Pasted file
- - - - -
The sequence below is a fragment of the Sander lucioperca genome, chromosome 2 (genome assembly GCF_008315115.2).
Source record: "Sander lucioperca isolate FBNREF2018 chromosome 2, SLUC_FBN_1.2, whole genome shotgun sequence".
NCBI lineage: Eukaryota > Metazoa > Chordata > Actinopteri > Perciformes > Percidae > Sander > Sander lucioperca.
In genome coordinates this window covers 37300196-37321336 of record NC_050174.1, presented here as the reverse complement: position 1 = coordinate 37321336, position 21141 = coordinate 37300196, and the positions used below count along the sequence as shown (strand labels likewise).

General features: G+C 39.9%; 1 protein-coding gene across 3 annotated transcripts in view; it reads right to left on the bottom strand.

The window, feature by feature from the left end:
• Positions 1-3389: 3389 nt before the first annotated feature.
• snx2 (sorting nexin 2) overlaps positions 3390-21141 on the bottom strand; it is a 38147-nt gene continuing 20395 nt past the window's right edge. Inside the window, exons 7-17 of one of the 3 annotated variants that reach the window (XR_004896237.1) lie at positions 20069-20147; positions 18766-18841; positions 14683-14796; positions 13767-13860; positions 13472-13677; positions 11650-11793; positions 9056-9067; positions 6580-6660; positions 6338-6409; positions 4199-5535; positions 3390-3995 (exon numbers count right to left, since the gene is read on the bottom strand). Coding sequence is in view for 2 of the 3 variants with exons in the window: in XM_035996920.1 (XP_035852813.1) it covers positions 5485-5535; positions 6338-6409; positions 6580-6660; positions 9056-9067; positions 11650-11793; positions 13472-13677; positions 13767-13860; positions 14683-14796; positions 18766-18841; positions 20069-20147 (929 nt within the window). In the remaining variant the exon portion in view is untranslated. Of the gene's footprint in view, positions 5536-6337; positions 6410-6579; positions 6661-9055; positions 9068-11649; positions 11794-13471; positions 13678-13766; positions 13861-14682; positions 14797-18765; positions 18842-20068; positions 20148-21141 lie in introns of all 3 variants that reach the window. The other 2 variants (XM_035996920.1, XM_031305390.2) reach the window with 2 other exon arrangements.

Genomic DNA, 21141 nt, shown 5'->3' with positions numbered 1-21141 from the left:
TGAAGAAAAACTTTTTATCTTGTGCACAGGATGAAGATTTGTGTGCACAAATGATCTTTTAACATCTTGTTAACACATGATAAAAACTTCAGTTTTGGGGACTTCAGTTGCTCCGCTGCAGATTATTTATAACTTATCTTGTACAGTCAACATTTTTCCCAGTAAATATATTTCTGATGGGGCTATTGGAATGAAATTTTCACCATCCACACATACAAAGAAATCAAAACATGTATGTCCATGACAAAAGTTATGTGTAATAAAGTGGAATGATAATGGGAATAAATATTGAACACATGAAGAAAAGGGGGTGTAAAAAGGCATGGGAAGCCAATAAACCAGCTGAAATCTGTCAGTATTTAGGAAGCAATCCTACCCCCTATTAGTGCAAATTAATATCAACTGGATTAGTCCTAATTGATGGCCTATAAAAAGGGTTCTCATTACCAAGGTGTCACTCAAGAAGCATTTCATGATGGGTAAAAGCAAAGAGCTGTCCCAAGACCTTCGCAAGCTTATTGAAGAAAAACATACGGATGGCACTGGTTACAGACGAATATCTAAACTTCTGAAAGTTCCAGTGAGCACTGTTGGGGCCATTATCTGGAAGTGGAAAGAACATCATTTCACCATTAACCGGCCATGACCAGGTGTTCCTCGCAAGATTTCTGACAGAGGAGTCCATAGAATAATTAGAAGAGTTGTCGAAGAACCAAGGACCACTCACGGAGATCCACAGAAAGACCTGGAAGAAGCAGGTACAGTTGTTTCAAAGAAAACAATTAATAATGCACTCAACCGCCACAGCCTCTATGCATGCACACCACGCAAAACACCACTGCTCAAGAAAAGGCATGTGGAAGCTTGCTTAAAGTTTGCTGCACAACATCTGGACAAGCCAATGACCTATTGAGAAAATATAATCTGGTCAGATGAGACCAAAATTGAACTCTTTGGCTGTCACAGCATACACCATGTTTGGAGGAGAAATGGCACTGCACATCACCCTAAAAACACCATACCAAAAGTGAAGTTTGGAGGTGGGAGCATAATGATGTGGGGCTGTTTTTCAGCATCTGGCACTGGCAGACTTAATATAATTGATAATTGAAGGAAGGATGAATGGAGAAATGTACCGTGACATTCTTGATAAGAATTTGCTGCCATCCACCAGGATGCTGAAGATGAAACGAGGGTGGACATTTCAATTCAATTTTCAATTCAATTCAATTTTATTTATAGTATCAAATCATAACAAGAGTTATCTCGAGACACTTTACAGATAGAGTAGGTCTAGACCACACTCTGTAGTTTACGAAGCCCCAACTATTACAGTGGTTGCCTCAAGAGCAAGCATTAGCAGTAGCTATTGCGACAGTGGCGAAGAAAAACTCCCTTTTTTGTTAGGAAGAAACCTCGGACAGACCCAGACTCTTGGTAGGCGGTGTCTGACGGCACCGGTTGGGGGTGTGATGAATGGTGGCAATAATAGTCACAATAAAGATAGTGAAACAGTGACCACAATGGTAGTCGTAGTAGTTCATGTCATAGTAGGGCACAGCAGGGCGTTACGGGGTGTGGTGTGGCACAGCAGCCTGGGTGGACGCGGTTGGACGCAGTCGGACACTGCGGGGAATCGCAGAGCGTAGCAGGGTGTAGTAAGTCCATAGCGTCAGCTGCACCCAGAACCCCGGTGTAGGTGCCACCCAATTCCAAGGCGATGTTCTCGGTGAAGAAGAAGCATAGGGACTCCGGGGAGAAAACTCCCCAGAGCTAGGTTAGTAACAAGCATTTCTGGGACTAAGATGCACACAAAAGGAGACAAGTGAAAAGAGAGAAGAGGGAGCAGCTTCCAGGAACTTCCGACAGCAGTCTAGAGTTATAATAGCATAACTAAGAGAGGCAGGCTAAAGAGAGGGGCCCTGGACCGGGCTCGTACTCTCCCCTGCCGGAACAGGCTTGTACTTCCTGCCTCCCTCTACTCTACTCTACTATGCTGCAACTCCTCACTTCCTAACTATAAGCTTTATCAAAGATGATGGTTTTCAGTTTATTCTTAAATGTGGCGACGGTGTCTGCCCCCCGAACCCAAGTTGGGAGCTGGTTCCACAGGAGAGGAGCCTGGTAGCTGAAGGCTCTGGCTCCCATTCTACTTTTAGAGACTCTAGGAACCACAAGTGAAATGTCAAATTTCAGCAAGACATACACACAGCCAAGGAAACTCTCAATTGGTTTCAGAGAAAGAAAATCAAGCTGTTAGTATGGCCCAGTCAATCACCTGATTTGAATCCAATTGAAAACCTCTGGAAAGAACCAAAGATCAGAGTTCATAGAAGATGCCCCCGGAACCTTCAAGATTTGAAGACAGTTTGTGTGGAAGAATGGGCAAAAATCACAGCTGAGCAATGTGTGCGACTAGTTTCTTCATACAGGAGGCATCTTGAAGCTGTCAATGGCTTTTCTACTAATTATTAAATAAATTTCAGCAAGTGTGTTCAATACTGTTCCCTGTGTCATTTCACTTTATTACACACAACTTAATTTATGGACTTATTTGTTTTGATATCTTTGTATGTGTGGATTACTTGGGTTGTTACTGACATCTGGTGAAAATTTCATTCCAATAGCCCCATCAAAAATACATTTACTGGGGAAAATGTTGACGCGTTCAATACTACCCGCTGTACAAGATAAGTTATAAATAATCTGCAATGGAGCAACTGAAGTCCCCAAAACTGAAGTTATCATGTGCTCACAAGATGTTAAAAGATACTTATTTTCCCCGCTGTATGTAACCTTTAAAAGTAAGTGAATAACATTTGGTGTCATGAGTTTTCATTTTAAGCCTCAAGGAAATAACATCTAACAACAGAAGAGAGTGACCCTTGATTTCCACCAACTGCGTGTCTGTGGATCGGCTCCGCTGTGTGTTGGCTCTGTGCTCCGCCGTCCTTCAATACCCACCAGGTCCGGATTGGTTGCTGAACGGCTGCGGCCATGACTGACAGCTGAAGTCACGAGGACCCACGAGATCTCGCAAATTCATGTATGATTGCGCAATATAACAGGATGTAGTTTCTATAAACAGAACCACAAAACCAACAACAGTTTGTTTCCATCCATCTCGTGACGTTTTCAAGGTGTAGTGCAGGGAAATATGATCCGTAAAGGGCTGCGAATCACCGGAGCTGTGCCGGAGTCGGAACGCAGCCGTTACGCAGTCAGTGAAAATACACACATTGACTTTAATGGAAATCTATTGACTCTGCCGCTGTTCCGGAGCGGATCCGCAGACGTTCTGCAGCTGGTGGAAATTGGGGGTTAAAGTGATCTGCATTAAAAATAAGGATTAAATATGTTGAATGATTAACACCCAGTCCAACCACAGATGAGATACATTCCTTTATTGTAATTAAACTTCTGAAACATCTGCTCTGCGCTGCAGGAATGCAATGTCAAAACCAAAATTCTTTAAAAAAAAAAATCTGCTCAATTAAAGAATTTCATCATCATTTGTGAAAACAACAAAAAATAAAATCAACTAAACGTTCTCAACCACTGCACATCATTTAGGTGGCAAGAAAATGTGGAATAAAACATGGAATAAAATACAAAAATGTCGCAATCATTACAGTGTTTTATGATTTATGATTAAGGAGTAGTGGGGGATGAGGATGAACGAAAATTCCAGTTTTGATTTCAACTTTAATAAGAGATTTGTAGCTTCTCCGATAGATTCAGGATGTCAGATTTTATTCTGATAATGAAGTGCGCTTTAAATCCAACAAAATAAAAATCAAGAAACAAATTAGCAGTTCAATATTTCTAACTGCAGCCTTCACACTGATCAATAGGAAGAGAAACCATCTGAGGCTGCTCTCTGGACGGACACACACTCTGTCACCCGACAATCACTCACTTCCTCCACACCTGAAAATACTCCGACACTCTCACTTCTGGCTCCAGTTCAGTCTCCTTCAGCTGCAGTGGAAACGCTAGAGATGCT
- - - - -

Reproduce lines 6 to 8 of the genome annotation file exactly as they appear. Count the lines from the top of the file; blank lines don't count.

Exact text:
The window, feature by feature from the left end:
• Positions 1-3389: 3389 nt before the first annotated feature.
• snx2 (sorting nexin 2) overlaps positions 3390-21141 on the bottom strand; it is a 38147-nt gene continuing 20395 nt past the window's right edge. Inside the window, exons 7-17 of one of the 3 annotated variants that reach the window (XR_004896237.1) lie at positions 20069-20147; positions 18766-18841; positions 14683-14796; positions 13767-13860; positions 13472-13677; positions 11650-11793; positions 9056-9067; positions 6580-6660; positions 6338-6409; positions 4199-5535; positions 3390-3995 (exon numbers count right to left, since the gene is read on the bottom strand). Coding sequence is in view for 2 of the 3 variants with exons in the window: in XM_035996920.1 (XP_035852813.1) it covers positions 5485-5535; positions 6338-6409; positions 6580-6660; positions 9056-9067; positions 11650-11793; positions 13472-13677; positions 13767-13860; positions 14683-14796; positions 18766-18841; positions 20069-20147 (929 nt within the window). In the remaining variant the exon portion in view is untranslated. Of the gene's footprint in view, positions 5536-6337; positions 6410-6579; positions 6661-9055; positions 9068-11649; positions 11794-13471; positions 13678-13766; positions 13861-14682; positions 14797-18765; positions 18842-20068; positions 20148-21141 lie in introns of all 3 variants that reach the window. The other 2 variants (XM_035996920.1, XM_031305390.2) reach the window with 2 other exon arrangements.